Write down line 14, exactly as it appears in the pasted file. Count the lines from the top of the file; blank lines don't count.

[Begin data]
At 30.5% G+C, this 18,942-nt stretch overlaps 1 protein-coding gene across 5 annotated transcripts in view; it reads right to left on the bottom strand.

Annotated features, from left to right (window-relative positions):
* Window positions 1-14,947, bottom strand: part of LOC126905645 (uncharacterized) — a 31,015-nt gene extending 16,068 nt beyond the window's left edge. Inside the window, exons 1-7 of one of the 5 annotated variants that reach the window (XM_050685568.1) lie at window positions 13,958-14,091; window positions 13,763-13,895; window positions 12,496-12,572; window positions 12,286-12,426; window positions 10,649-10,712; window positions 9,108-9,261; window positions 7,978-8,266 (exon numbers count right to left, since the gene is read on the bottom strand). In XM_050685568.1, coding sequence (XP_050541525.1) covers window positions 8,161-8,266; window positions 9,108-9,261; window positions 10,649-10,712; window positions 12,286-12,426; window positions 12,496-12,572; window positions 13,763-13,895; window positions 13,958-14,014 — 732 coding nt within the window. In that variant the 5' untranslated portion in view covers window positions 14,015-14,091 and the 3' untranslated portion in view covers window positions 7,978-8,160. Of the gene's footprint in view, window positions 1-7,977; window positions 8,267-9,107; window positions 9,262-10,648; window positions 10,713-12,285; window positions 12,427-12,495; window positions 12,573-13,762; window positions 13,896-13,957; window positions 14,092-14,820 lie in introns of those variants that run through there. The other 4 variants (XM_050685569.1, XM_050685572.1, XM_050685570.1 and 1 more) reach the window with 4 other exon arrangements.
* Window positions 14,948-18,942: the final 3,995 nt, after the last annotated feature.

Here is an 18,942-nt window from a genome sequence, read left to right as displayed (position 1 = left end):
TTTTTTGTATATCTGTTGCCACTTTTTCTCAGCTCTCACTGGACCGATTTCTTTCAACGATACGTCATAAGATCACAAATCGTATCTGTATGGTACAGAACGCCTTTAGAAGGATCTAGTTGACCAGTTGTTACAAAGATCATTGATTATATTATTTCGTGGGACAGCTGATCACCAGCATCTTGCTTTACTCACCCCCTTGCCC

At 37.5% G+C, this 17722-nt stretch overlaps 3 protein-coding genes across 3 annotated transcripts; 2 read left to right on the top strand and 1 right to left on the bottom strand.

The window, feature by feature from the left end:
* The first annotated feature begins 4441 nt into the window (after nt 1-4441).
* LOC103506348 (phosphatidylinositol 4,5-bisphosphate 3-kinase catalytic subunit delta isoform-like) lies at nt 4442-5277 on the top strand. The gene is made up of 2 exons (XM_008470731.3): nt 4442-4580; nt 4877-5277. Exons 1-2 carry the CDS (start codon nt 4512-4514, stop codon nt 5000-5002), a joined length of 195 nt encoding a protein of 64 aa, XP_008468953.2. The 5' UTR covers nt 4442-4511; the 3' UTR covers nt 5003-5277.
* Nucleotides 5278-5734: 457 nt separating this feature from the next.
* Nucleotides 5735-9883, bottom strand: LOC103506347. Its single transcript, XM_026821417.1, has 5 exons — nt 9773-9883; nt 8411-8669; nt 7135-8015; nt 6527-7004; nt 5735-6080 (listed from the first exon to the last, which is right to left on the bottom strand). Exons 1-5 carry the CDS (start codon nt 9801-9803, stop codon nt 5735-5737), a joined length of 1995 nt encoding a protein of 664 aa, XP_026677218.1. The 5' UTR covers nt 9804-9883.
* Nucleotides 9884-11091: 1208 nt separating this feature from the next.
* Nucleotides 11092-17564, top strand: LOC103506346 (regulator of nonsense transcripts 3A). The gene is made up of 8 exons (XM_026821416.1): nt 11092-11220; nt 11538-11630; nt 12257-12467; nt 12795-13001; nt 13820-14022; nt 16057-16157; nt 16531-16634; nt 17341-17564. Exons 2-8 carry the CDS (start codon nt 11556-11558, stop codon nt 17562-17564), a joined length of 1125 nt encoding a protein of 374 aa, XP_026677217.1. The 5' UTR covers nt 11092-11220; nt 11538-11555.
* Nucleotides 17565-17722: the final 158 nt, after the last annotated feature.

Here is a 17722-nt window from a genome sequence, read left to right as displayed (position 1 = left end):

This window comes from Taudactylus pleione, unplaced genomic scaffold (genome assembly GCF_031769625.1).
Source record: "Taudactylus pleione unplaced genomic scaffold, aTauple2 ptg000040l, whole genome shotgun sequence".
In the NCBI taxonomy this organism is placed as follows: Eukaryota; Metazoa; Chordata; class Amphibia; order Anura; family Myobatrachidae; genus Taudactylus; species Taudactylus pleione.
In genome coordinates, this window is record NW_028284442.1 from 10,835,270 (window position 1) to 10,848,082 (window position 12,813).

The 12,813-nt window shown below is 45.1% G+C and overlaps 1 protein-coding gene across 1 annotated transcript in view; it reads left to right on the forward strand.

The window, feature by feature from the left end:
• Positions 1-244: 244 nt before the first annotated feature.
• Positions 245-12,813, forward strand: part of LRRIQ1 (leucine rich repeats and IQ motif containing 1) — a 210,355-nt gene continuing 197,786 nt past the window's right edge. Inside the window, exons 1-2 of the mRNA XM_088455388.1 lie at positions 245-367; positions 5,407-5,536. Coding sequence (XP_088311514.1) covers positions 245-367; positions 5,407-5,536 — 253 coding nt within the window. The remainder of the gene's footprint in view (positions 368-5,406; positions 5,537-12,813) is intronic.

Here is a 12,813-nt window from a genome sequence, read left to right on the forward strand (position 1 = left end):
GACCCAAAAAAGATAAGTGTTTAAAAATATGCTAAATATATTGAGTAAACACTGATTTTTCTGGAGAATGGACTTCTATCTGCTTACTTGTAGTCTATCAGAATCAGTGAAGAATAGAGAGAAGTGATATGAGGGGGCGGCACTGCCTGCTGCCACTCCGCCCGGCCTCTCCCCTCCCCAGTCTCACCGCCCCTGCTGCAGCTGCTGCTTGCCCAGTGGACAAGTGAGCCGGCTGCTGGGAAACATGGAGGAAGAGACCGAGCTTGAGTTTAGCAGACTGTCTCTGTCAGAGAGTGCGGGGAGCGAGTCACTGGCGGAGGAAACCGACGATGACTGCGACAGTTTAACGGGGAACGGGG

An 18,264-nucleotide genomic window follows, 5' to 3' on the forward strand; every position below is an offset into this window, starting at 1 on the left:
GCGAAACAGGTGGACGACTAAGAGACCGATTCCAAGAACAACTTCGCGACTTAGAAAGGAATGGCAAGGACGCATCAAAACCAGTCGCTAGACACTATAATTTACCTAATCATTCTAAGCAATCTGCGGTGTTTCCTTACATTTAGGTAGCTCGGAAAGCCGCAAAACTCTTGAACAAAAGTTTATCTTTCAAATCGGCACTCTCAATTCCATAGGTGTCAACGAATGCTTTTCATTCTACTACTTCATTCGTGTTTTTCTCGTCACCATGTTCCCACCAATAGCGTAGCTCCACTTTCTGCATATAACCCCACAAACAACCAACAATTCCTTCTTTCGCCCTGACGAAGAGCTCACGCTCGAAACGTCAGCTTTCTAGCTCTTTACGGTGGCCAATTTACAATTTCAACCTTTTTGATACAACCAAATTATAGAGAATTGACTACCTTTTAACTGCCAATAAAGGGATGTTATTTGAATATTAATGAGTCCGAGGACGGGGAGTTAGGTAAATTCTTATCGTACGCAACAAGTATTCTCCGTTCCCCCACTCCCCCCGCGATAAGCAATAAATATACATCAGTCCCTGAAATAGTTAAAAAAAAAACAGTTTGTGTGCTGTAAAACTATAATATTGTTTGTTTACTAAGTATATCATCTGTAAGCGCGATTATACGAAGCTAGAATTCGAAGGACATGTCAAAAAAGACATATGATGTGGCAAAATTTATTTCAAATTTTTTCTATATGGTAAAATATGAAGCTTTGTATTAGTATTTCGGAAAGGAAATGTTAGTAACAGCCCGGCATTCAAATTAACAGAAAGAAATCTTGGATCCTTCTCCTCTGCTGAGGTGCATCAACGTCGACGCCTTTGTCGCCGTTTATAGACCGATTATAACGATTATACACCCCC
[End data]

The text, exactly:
* Nucleotides 11092-17564, top strand: LOC103506346 (regulator of nonsense transcripts 3A). The gene is made up of 8 exons (XM_026821416.1): nt 11092-11220; nt 11538-11630; nt 12257-12467; nt 12795-13001; nt 13820-14022; nt 16057-16157; nt 16531-16634; nt 17341-17564. Exons 2-8 carry the CDS (start codon nt 11556-11558, stop codon nt 17562-17564), a joined length of 1125 nt encoding a protein of 374 aa, XP_026677217.1. The 5' UTR covers nt 11092-11220; nt 11538-11555.